Punishment Essay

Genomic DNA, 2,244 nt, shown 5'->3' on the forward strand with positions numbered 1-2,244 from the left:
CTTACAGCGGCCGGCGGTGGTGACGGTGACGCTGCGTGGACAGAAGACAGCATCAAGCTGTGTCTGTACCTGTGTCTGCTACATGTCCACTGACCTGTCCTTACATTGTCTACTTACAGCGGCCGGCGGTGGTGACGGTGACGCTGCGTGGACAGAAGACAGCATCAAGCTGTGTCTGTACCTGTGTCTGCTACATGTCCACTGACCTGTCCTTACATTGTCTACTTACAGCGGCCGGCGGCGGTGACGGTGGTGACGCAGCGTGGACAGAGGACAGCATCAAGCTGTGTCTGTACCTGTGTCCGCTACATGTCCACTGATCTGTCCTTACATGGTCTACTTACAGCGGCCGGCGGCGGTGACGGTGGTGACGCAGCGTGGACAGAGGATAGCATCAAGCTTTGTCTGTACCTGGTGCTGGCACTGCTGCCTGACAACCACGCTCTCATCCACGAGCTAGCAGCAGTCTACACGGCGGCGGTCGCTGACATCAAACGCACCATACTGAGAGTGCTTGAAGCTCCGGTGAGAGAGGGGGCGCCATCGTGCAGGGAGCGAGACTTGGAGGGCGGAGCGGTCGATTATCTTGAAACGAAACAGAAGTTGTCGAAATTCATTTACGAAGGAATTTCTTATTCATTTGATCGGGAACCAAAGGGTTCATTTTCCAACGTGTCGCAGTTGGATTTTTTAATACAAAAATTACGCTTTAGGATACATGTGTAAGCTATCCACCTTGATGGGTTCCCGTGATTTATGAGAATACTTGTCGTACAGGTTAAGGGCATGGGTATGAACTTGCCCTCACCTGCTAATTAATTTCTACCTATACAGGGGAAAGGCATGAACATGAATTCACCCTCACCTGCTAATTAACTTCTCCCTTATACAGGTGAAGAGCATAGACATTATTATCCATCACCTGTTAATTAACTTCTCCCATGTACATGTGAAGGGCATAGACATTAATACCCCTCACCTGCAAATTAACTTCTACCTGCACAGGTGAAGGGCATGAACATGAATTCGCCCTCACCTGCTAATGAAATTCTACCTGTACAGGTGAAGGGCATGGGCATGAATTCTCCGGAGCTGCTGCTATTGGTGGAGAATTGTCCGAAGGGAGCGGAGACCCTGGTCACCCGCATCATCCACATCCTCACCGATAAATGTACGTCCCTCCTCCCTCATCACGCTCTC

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Punishment has been used to deter criminal behaviour for countless centuries. The pre-modern era brought upon physical punishment towards those who deviated from the law, ranging from strips lashed onto the body to extreme forms such as being burnt on a stake .However in contemporary society, this has significantly shifted to more private methods of punishment focusing on more mental consequences. One such theorist, Michal Foucault discusses this transition through the birth of the prison system (Foucault, 1975). Such notions will be discussed in depth to help support the argument that societies have moved from punishment of the body to punishment of the mind and from the public eye to the private space. Furthermore, historical and contemporary examples will help deliberate and understand how social theories interpret such changes. Incarceration is the most accepted form of punishment in contemporary society. This form of punishment focuses on “eliminating the individual’s opportunity for crime and deviance through different types of physical restraints on their actions “(Niethe, 2005 pg. 18). This punishment is widely accepted as the main form of punishment as it assures the security of victims and crime to cease once behind bar (Meithe, 2005). This punishment derives from the philosophy of incapacitation which is practised in most of today’s penal systems. Incapacitation also focuses on the “utility of punishments for changing offenders” (Miethe, 2005 pg19). This gives the criminal a chance of reflecting and changing in order to decrease the chances of a criminal reoffending when released, which is evident in sanctions such as rehabilitation (Meithe, 2005). Physical punishment in contemporary society is only ever manifest during the process of an execution, such as that of electrocution. This form of punishment began in the late 1800s and was the dominant method

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